India has struggled to convert high economic growth into jobs, a report by the Azim Premji University said on Tuesday. Currently, a 10% increase in the Gross Domestic Product results in less than 1% increase in employment, the State of Working India 2018 report said.
For instance, the average GDP growth rate of 6.8% from 2011 to 2015 led to only a 0.6% increase in employment, the report said. “Between 2013 and 2015, total employment reduced by 70 lakh,” it added. “As a result, the rate of unemployment among the youth and higher educated has reached 16%.”
Wages, adjusted for inflation, have risen steadily over the last 15 years, the report said. Most sectors, except agriculture, have reported an increase in real wages by 3% or more annually. However, 82% of male workers and 92% of female workers earn less than Rs 10,000 per month. This is far below the minimum salary of Rs 18,000 per month recommended by the Seventh Central Pay Commission, the survey added.
“Even in the organised manufacturing sector, 90% of the industries pay wages below the minimum,” it said. “The situation is worse in the unorganised sector.”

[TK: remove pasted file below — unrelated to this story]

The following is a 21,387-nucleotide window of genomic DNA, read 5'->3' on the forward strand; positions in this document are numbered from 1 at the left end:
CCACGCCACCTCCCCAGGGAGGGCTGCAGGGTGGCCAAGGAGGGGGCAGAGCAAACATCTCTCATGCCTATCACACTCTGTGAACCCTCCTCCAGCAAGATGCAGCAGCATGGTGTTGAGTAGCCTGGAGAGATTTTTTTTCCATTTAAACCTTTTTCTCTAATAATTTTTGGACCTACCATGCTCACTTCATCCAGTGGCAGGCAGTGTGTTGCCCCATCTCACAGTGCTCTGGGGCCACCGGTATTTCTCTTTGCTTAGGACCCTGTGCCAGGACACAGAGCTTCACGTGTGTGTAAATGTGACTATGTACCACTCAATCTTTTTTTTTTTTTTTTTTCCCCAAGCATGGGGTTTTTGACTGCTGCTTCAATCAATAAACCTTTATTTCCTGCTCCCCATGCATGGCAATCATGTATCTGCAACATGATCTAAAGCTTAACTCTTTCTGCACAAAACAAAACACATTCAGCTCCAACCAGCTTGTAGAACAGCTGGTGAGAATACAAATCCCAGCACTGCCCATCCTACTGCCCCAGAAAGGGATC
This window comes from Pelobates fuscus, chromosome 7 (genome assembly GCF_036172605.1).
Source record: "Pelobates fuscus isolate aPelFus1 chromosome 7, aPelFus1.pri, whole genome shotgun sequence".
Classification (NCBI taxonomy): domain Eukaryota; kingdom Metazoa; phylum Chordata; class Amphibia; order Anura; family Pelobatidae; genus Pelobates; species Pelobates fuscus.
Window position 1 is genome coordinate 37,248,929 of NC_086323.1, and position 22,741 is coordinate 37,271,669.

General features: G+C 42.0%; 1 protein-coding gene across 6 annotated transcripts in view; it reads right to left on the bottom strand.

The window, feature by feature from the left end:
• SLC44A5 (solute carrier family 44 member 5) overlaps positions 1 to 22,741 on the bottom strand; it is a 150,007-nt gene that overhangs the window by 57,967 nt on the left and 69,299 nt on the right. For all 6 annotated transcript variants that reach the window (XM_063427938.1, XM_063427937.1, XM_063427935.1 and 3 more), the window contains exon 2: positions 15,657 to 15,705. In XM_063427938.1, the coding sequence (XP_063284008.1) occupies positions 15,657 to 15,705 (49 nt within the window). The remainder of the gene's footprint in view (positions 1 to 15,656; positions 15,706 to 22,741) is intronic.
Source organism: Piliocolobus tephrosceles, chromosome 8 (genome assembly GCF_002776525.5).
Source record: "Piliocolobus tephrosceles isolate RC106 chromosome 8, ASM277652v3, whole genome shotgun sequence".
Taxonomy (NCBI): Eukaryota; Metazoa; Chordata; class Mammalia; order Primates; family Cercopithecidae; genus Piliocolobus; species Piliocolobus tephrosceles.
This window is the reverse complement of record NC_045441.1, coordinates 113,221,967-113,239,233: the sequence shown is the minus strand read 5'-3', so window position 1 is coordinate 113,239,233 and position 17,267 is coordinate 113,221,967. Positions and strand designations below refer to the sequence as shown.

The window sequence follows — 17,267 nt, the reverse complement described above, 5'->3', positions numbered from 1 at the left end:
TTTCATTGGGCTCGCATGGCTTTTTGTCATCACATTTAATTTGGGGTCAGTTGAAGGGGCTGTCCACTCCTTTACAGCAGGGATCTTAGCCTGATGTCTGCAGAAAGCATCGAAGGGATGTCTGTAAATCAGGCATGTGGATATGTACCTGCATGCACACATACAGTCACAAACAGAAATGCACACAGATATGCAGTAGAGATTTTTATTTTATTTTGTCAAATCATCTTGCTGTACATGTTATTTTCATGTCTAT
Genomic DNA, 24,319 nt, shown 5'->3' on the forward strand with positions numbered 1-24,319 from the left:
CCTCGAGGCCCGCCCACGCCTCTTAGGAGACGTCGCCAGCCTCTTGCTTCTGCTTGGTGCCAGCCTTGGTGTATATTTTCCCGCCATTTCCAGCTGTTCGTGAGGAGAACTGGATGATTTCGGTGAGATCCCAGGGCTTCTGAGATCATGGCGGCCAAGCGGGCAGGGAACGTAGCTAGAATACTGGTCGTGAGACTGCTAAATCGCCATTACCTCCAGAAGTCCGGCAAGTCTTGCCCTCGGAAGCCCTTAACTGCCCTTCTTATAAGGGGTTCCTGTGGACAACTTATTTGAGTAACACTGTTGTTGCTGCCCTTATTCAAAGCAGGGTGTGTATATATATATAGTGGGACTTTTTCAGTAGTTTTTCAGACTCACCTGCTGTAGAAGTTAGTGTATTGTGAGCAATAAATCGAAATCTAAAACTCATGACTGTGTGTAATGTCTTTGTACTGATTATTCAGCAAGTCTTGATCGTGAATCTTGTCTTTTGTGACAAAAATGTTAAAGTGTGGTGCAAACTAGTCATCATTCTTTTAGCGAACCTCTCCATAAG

The report also highlighted the gender and caste disparities among the Indian workforce. “For example, women are 16% of all service sector workers, but 60% of domestic workers,” the survey said. “Similarly, Scheduled Castes formed 18.5% of all workers, but 46% of total leather workers. On a positive note, the gender earnings gap is reducing over time.”
The report said that the organised manufacturing sector, especially the knitwear, plastics, and footwear industries, has grown over the last 10 years, as “workers are no longer being replaced by machines”. However, it added that firms have substituted contract and trainee workers for permanent employees at a fraction of the wage.
It also highlighted that while labour productivity has grown by over six times from 1982 to 2016, wages have increased only by 1.5 times in the period.
The report recommended that a “national employment policy” be immediately formulated. It backed the Mahatma Gandhi National Rural Employment Guarantee Act, saying that India “should build on its experience” of such schemes. The survey encouraged the government to look at new policies “such as wage subsidies and incentives for skilling workers” and “examine successful state-level employment policies and learn from the diversity of state experiences”. It also said there is a need for creating a Universal Basic Services programme that invests in education, health, housing, public transport and safety.